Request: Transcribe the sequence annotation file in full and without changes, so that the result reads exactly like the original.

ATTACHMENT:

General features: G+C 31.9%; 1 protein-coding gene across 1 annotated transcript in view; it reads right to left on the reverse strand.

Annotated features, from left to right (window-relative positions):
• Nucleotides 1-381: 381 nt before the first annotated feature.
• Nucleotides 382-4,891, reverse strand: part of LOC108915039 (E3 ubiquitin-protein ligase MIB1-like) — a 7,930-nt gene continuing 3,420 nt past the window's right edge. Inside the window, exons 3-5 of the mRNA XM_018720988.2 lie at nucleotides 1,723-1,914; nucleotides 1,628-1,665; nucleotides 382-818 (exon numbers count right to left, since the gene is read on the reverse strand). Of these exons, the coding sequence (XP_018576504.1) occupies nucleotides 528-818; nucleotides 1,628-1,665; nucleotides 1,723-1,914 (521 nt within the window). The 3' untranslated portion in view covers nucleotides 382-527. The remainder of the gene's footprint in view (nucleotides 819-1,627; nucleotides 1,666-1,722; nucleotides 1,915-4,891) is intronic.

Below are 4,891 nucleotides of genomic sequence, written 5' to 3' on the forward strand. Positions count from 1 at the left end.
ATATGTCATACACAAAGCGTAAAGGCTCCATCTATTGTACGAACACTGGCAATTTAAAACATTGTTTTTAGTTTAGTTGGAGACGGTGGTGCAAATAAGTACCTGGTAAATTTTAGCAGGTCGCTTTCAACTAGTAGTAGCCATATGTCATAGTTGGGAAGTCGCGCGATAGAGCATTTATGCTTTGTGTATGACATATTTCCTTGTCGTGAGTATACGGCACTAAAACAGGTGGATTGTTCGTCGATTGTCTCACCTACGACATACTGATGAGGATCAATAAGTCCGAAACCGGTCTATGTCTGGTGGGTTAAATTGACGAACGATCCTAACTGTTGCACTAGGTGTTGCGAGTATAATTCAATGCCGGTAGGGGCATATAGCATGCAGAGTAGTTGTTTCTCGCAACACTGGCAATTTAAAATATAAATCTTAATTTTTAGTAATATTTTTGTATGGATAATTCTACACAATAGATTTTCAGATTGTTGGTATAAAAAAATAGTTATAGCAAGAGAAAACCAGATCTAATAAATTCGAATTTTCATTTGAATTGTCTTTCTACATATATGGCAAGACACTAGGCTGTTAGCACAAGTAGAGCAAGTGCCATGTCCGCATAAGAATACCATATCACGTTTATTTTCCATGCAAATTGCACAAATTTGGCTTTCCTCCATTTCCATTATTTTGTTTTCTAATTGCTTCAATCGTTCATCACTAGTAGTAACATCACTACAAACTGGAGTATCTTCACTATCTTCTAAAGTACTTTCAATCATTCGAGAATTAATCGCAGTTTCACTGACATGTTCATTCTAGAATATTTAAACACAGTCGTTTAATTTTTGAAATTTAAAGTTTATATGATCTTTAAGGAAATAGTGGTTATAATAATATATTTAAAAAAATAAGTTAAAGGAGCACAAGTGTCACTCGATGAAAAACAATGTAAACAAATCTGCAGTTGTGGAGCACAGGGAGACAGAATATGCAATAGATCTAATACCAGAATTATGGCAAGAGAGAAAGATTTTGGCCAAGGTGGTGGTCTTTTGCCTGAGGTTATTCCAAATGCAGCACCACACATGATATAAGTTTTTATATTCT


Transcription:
General features: G+C 31.9%; 1 protein-coding gene across 1 annotated transcript in view; it reads right to left on the reverse strand.

Annotated features, from left to right (window-relative positions):
• Nucleotides 1-381: 381 nt before the first annotated feature.
• Nucleotides 382-4,891, reverse strand: part of LOC108915039 (E3 ubiquitin-protein ligase MIB1-like) — a 7,930-nt gene continuing 3,420 nt past the window's right edge. Inside the window, exons 3-5 of the mRNA XM_018720988.2 lie at nucleotides 1,723-1,914; nucleotides 1,628-1,665; nucleotides 382-818 (exon numbers count right to left, since the gene is read on the reverse strand). Of these exons, the coding sequence (XP_018576504.1) occupies nucleotides 528-818; nucleotides 1,628-1,665; nucleotides 1,723-1,914 (521 nt within the window). The 3' untranslated portion in view covers nucleotides 382-527. The remainder of the gene's footprint in view (nucleotides 819-1,627; nucleotides 1,666-1,722; nucleotides 1,915-4,891) is intronic.

Below are 4,891 nucleotides of genomic sequence, written 5' to 3' on the forward strand. Positions count from 1 at the left end.
ATATGTCATACACAAAGCGTAAAGGCTCCATCTATTGTACGAACACTGGCAATTTAAAACATTGTTTTTAGTTTAGTTGGAGACGGTGGTGCAAATAAGTACCTGGTAAATTTTAGCAGGTCGCTTTCAACTAGTAGTAGCCATATGTCATAGTTGGGAAGTCGCGCGATAGAGCATTTATGCTTTGTGTATGACATATTTCCTTGTCGTGAGTATACGGCACTAAAACAGGTGGATTGTTCGTCGATTGTCTCACCTACGACATACTGATGAGGATCAATAAGTCCGAAACCGGTCTATGTCTGGTGGGTTAAATTGACGAACGATCCTAACTGTTGCACTAGGTGTTGCGAGTATAATTCAATGCCGGTAGGGGCATATAGCATGCAGAGTAGTTGTTTCTCGCAACACTGGCAATTTAAAATATAAATCTTAATTTTTAGTAATATTTTTGTATGGATAATTCTACACAATAGATTTTCAGATTGTTGGTATAAAAAAATAGTTATAGCAAGAGAAAACCAGATCTAATAAATTCGAATTTTCATTTGAATTGTCTTTCTACATATATGGCAAGACACTAGGCTGTTAGCACAAGTAGAGCAAGTGCCATGTCCGCATAAGAATACCATATCACGTTTATTTTCCATGCAAATTGCACAAATTTGGCTTTCCTCCATTTCCATTATTTTGTTTTCTAATTGCTTCAATCGTTCATCACTAGTAGTAACATCACTACAAACTGGAGTATCTTCACTATCTTCTAAAGTACTTTCAATCATTCGAGAATTAATCGCAGTTTCACTGACATGTTCATTCTAGAATATTTAAACACAGTCGTTTAATTTTTGAAATTTAAAGTTTATATGATCTTTAAGGAAATAGTGGTTATAATAATATATTTAAAAAAATAAGTTAAAGGAGCACAAGTGTCACTCGATGAAAAACAATGTAAACAAATCTGCAGTTGTGGAGCACAGGGAGACAGAATATGCAATAGATCTAATACCAGAATTATGGCAAGAGAGAAAGATTTTGGCCAAGGTGGTGGTCTTTTGCCTGAGGTTATTCCAAATGCAGCACCACACATGATATAAGTTTTTATATTCT